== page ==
Julia Bouverat, Zone’s Senior Product Designer, shares her strategic approach in developing a high-performing design team by defining values and objectives.
Our journey to defining objectives and values
As a newly appointed project Design Lead, my goal is to promote psychological safety and to help motivate and encourage productivity within our team.
I believe that defining team objectives and values, as well as creating a healthy and enjoyable working environment, is essential in achieving this goal; this is why I organised a series of workshops that would help us do exactly that.
But before we began shaping our design team objectives, I led the team in creating their own ‘baseball cards’ based on the trading cards that show a player’s achievements and statistics.
Baseball cards for team development
Using baseball cards in team development is a simple and effective way to share strengths, demonstrate what we can teach others and reveal what we want to learn more about. Being open and sharing details of our background builds trust. It helps us support one another and do our best work — together.
You can collect the data using Google Docs, Google Slides or manualof.me, but as designers, we used Figma.
The format my team used was:
In my free time I…
I can teach others…
I want to learn more about…
I’ve lived in…
Defining Team Values
To begin defining our values, I led the team through a Collect, Choose and Commit (CCC) exercise.
I discovered CCC from AJ&Smart, a design company in Berlin with fantastic resources in facilitation. Using CCC for a values-definition exercise allows the team to collect potential team values, prioritising the ones they feel strongly about and then committing to 4–5 core values. Creating too many values dilutes their impact and can be easily forgotten.
Our design team values:
· Collaboration is key, so we work together to achieve our goals
· We stay current by attending design events and being curious
· We embrace feedback and always look for ways to improve our designs
· We separate ourselves from our designs — if it sucks, it sucks, not us!
· We embrace the unknown, which means that we are always willing to try new things and take risks
A few principles for doing our best work:
· We are never afraid to ask questions
· We give each other recognition and praise
· We have a growth mindset
· We drive craft standards, best practices and UX laws
Staying healthy and having fun at work
· We hold a weekly office day for whiteboard/collaboration sessions with the team
· We practise empathy by prioritising well-being for ourselves
· We take breaks from screens
· We prioritise 1–1s that aren’t just about work
Defining team objectives
To collaboratively define design team objectives, we brainstormed potential objectives, prioritised the ones we felt would have the biggest impact, and created a shortlist.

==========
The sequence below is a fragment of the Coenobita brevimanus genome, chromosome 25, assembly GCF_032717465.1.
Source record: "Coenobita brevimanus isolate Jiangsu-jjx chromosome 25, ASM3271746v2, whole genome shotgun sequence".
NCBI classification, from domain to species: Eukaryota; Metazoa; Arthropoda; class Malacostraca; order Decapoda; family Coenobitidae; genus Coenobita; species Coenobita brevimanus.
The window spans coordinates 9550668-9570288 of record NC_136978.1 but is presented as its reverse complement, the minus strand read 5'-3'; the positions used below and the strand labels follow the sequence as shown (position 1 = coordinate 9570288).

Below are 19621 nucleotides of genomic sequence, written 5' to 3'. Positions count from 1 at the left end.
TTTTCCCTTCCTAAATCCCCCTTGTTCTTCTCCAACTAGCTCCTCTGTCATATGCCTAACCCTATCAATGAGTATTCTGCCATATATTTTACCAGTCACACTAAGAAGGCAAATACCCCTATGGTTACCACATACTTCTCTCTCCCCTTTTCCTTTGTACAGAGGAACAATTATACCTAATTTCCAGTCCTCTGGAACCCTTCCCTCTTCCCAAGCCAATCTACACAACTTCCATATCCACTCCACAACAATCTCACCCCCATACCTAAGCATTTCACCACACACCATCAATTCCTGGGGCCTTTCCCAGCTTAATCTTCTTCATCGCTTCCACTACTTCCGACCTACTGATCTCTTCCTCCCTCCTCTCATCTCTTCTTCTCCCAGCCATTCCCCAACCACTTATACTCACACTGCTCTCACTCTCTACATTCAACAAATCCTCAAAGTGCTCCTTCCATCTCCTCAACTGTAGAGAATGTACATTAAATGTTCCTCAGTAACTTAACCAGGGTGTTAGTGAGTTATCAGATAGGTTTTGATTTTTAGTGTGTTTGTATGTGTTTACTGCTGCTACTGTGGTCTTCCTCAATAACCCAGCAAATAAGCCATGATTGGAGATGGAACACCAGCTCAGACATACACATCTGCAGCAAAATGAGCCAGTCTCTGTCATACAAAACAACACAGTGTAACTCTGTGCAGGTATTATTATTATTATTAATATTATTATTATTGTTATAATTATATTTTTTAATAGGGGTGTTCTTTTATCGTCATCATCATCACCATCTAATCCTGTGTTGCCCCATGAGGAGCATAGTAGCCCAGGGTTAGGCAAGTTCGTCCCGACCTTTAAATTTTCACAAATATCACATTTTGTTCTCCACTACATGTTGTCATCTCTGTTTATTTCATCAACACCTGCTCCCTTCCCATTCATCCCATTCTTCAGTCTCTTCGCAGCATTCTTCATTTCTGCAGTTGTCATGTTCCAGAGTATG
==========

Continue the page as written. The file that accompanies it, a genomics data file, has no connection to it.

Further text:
We agreed on the following objectives:
· Integrate measurement and metrics-thinking early in the process
· Improve the workflow between design and development to save time
· Pay it forward to get recognition
Turning Objectives into Tangible SMART Objectives
I knew that turning our objectives into tangible and SMART objectives would be the hard part — going from ‘this sounds nice’ to defining what success actually looks like. OKRs are an obvious method, but I wanted to make it more specific and draw inspiration from potential role models. I drafted the format below and each team member had a go at defining one objective. We then presented it back and refined it as a team.
Why: why is this our objective?
Specifically: what is the objective? What’s the one thing it defines and what’s the result we are looking for?
Measurable: put a number against it
Achievable: what needs to be true for it to be achievable?
Role model: who has done this before and smashed it?
Time: what’s the deadline?
Weekly habit cadence: how will it be followed up?
Owner: who should be the go-to person driving this objective forward (with support from the rest of the team)
Documenting and tracking
Finally, we agreed to keep everything in one place on Notion to document and track our progress towards our objectives. The tasks associated with objectives form a roadmap with assigned owners, and we have regular check-ins to ensure team members are accountable for their tasks. Our design team values and objectives are shared across other teams, promoting a culture of transparency and accountability.
Final thoughts and takeaways
Creating a high-performing design team requires more than just individual talent; it requires collaboration, shared values, a healthy work environment and clear and achievable goals.
By using the methods above, we were able to define our team’s values and objectives and create a roadmap for achieving our goals.
And one final thing we would pass on to other teams, remember not to stretch yourself too thinly. Focus on what is essential, and define your ‘one thing’ to achieve success for a specific design team Objective.